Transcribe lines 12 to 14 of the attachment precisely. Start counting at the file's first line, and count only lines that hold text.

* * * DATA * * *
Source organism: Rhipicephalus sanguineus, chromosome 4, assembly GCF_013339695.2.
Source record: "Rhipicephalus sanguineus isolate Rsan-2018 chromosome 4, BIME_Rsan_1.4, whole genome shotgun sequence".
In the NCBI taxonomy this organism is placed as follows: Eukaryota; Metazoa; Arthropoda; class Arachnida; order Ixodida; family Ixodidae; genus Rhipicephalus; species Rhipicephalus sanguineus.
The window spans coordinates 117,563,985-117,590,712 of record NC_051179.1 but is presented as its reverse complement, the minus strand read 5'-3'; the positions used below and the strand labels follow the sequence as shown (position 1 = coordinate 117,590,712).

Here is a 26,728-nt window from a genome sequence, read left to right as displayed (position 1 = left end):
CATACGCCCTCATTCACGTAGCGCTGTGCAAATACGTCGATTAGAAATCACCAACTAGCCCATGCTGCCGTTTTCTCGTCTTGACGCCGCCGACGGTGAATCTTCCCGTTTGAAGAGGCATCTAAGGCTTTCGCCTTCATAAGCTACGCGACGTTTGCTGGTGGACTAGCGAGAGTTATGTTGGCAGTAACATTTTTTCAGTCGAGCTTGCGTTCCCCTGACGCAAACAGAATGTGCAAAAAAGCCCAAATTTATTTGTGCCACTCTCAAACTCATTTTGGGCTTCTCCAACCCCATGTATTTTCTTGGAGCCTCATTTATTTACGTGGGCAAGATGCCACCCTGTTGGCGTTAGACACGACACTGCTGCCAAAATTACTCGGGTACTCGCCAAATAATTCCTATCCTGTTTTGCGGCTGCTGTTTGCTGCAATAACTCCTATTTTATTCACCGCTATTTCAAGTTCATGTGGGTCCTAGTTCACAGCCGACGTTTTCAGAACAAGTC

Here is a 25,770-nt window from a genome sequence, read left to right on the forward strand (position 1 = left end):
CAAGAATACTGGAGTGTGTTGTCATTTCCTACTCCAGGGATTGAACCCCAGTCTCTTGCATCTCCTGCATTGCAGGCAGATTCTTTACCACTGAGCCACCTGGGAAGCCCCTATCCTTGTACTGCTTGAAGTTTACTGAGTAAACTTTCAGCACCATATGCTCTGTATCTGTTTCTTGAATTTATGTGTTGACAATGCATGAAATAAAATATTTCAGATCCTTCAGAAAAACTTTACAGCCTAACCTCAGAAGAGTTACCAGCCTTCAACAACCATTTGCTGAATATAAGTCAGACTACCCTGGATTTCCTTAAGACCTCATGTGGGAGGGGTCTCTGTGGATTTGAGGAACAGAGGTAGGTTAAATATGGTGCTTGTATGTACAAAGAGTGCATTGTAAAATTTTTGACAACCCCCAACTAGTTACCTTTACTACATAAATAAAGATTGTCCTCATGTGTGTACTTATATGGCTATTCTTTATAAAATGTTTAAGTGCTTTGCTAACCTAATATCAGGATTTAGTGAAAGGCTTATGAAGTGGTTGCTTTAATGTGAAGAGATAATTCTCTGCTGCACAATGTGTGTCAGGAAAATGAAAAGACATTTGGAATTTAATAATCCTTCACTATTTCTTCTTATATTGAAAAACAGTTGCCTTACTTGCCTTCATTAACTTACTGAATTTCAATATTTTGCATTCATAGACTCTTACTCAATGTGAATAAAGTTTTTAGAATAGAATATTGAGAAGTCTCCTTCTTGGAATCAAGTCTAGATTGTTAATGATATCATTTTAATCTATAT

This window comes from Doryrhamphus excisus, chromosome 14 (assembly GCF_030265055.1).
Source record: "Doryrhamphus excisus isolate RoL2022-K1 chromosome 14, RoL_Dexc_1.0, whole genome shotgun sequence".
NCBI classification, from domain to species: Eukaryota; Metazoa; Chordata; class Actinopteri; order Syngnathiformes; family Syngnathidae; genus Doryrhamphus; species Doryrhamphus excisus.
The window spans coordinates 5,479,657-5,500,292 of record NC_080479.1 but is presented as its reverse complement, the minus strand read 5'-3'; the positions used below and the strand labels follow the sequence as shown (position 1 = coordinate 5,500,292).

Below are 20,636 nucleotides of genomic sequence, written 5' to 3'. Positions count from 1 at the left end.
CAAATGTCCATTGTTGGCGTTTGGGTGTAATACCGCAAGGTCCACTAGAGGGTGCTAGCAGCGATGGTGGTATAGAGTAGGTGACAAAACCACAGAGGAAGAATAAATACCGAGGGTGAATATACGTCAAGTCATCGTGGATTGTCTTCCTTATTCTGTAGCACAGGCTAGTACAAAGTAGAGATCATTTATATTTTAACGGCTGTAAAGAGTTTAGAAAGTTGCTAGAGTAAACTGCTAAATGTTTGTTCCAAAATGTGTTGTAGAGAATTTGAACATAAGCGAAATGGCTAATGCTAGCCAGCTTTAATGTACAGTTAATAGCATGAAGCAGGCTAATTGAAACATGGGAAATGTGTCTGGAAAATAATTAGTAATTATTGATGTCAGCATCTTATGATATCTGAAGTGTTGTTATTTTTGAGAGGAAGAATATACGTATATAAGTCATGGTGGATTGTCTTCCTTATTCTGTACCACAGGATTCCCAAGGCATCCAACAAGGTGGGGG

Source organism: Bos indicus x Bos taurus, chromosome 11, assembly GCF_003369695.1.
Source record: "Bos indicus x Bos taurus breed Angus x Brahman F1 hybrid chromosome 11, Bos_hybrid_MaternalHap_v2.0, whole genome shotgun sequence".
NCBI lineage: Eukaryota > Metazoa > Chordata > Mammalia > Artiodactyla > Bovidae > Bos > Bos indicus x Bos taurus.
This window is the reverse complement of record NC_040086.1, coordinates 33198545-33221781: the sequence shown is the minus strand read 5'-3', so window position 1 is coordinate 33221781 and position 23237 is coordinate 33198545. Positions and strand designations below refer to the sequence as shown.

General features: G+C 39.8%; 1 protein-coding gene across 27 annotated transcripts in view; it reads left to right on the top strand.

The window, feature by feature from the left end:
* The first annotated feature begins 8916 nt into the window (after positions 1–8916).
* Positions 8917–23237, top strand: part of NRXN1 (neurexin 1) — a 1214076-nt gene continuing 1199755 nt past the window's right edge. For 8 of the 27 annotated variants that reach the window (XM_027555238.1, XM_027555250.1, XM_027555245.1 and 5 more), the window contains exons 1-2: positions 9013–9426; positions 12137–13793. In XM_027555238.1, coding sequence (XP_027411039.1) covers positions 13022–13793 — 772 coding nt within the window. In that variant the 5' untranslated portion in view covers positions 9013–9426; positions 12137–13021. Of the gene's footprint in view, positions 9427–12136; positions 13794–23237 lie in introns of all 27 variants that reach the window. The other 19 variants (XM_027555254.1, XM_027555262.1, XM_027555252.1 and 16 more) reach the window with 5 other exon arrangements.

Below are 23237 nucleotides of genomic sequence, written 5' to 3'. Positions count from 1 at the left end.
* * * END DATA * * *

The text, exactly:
The window spans coordinates 5,479,657-5,500,292 of record NC_080479.1 but is presented as its reverse complement, the minus strand read 5'-3'; the positions used below and the strand labels follow the sequence as shown (position 1 = coordinate 5,500,292).

Below are 20,636 nucleotides of genomic sequence, written 5' to 3'. Positions count from 1 at the left end.
CAAATGTCCATTGTTGGCGTTTGGGTGTAATACCGCAAGGTCCACTAGAGGGTGCTAGCAGCGATGGTGGTATAGAGTAGGTGACAAAACCACAGAGGAAGAATAAATACCGAGGGTGAATATACGTCAAGTCATCGTGGATTGTCTTCCTTATTCTGTAGCACAGGCTAGTACAAAGTAGAGATCATTTATATTTTAACGGCTGTAAAGAGTTTAGAAAGTTGCTAGAGTAAACTGCTAAATGTTTGTTCCAAAATGTGTTGTAGAGAATTTGAACATAAGCGAAATGGCTAATGCTAGCCAGCTTTAATGTACAGTTAATAGCATGAAGCAGGCTAATTGAAACATGGGAAATGTGTCTGGAAAATAATTAGTAATTATTGATGTCAGCATCTTATGATATCTGAAGTGTTGTTATTTTTGAGAGGAAGAATATACGTATATAAGTCATGGTGGATTGTCTTCCTTATTCTGTACCACAGGATTCCCAAGGCATCCAACAAGGTGGGGG